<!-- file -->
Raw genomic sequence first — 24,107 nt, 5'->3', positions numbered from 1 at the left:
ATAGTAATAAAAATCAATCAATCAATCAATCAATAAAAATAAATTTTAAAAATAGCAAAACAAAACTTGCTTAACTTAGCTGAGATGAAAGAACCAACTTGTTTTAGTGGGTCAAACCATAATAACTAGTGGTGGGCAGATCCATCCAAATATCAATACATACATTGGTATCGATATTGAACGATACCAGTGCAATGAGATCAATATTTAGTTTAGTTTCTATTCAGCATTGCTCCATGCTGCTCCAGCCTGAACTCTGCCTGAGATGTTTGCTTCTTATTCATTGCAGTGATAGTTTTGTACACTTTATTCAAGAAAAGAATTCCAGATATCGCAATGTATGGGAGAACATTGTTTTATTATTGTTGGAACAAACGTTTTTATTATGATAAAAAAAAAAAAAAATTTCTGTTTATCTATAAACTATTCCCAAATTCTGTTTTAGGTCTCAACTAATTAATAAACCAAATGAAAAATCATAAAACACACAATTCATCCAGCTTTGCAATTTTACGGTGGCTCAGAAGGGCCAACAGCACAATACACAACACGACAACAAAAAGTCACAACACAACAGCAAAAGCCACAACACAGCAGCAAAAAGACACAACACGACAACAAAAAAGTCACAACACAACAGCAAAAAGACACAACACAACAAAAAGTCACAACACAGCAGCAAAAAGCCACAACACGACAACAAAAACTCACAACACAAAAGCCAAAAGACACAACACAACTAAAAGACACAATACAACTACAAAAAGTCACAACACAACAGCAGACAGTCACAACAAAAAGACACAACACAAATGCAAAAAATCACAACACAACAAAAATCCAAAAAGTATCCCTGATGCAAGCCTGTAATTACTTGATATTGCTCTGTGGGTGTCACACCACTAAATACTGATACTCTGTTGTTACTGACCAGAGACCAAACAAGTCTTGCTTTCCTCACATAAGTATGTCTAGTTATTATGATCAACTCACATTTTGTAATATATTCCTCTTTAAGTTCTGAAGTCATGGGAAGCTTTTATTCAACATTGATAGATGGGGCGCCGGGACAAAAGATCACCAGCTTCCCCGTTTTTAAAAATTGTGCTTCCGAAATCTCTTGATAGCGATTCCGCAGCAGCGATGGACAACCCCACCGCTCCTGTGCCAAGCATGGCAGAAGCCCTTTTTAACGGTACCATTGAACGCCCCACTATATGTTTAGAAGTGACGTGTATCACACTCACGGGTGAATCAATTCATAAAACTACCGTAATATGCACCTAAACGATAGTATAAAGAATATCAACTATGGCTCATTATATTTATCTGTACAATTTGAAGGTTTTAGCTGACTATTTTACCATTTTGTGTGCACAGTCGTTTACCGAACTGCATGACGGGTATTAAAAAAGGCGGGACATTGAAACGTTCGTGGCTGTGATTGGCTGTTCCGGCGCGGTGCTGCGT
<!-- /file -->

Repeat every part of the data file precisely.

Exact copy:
Raw genomic sequence first — 24,107 nt, 5'->3', positions numbered from 1 at the left:
ATAGTAATAAAAATCAATCAATCAATCAATCAATAAAAATAAATTTTAAAAATAGCAAAACAAAACTTGCTTAACTTAGCTGAGATGAAAGAACCAACTTGTTTTAGTGGGTCAAACCATAATAACTAGTGGTGGGCAGATCCATCCAAATATCAATACATACATTGGTATCGATATTGAACGATACCAGTGCAATGAGATCAATATTTAGTTTAGTTTCTATTCAGCATTGCTCCATGCTGCTCCAGCCTGAACTCTGCCTGAGATGTTTGCTTCTTATTCATTGCAGTGATAGTTTTGTACACTTTATTCAAGAAAAGAATTCCAGATATCGCAATGTATGGGAGAACATTGTTTTATTATTGTTGGAACAAACGTTTTTATTATGATAAAAAAAAAAAAAAATTTCTGTTTATCTATAAACTATTCCCAAATTCTGTTTTAGGTCTCAACTAATTAATAAACCAAATGAAAAATCATAAAACACACAATTCATCCAGCTTTGCAATTTTACGGTGGCTCAGAAGGGCCAACAGCACAATACACAACACGACAACAAAAAGTCACAACACAACAGCAAAAGCCACAACACAGCAGCAAAAAGACACAACACGACAACAAAAAAGTCACAACACAACAGCAAAAAGACACAACACAACAAAAAGTCACAACACAGCAGCAAAAAGCCACAACACGACAACAAAAACTCACAACACAAAAGCCAAAAGACACAACACAACTAAAAGACACAATACAACTACAAAAAGTCACAACACAACAGCAGACAGTCACAACAAAAAGACACAACACAAATGCAAAAAATCACAACACAACAAAAATCCAAAAAGTATCCCTGATGCAAGCCTGTAATTACTTGATATTGCTCTGTGGGTGTCACACCACTAAATACTGATACTCTGTTGTTACTGACCAGAGACCAAACAAGTCTTGCTTTCCTCACATAAGTATGTCTAGTTATTATGATCAACTCACATTTTGTAATATATTCCTCTTTAAGTTCTGAAGTCATGGGAAGCTTTTATTCAACATTGATAGATGGGGCGCCGGGACAAAAGATCACCAGCTTCCCCGTTTTTAAAAATTGTGCTTCCGAAATCTCTTGATAGCGATTCCGCAGCAGCGATGGACAACCCCACCGCTCCTGTGCCAAGCATGGCAGAAGCCCTTTTTAACGGTACCATTGAACGCCCCACTATATGTTTAGAAGTGACGTGTATCACACTCACGGGTGAATCAATTCATAAAACTACCGTAATATGCACCTAAACGATAGTATAAAGAATATCAACTATGGCTCATTATATTTATCTGTACAATTTGAAGGTTTTAGCTGACTATTTTACCATTTTGTGTGCACAGTCGTTTACCGAACTGCATGACGGGTATTAAAAAAGGCGGGACATTGAAACGTTCGTGGCTGTGATTGGCTGTTCCGGCGCGGTGCTGCGT